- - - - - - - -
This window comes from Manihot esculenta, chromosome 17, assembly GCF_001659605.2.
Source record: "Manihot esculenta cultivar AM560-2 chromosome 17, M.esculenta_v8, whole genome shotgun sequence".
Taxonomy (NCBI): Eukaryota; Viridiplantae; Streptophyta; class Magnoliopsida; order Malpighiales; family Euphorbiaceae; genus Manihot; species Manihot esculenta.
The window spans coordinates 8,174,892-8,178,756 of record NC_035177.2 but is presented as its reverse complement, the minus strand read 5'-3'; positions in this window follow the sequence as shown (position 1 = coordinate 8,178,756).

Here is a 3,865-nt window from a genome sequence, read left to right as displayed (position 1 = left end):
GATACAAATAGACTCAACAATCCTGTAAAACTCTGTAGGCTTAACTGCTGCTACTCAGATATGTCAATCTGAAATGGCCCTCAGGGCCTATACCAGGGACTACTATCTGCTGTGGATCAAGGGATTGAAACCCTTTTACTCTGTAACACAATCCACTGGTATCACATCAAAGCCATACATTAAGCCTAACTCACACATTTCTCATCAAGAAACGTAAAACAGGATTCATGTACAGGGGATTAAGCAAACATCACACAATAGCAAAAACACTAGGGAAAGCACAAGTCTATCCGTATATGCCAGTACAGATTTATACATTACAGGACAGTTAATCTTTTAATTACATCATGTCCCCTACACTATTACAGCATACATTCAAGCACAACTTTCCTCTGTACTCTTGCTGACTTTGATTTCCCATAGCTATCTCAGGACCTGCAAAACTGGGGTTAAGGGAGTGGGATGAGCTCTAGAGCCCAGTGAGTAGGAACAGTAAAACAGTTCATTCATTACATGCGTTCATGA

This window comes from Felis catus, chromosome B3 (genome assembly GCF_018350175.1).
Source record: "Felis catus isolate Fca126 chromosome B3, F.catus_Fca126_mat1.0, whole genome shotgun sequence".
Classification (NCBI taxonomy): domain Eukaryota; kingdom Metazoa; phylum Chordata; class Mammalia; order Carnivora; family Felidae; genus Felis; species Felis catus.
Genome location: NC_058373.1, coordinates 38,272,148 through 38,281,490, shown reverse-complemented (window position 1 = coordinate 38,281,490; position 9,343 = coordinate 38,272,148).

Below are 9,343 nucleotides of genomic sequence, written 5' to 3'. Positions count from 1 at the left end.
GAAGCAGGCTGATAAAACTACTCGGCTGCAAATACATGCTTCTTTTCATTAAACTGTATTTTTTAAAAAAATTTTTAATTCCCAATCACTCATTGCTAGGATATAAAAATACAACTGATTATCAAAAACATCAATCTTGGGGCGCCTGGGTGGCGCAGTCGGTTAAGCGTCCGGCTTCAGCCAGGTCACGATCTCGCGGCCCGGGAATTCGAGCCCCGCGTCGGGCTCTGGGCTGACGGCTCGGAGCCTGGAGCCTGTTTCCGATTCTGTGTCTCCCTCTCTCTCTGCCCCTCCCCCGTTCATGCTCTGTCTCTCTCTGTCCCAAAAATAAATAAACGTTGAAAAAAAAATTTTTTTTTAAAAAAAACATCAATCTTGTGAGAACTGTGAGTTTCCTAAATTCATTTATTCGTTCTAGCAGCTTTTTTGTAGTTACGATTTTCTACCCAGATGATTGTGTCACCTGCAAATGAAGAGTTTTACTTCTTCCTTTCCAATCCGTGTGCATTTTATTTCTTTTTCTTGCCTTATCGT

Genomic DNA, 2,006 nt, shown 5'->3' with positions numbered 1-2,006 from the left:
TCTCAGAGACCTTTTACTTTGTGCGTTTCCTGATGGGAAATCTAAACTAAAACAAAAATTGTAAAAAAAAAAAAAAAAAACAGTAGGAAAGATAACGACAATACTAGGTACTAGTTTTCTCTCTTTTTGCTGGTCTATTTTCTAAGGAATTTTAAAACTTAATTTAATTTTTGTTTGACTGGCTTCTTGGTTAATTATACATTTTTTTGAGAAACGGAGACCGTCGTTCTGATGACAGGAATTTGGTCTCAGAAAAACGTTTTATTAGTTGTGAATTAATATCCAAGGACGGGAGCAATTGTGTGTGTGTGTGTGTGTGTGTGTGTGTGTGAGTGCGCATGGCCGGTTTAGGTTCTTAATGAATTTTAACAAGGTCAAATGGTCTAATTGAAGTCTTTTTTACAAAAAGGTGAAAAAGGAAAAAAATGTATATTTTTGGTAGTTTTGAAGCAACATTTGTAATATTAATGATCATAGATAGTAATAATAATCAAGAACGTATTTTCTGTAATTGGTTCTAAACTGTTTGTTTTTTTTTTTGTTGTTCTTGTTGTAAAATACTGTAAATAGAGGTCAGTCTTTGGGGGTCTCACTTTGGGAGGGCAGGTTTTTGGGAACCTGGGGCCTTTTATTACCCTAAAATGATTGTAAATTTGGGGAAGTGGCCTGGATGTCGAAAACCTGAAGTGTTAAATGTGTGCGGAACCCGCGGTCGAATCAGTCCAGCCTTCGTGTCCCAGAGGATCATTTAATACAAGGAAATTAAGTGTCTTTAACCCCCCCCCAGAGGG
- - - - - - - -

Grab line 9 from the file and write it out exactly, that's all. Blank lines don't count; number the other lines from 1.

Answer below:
Classification (NCBI taxonomy): domain Eukaryota; kingdom Metazoa; phylum Chordata; class Mammalia; order Carnivora; family Felidae; genus Felis; species Felis catus.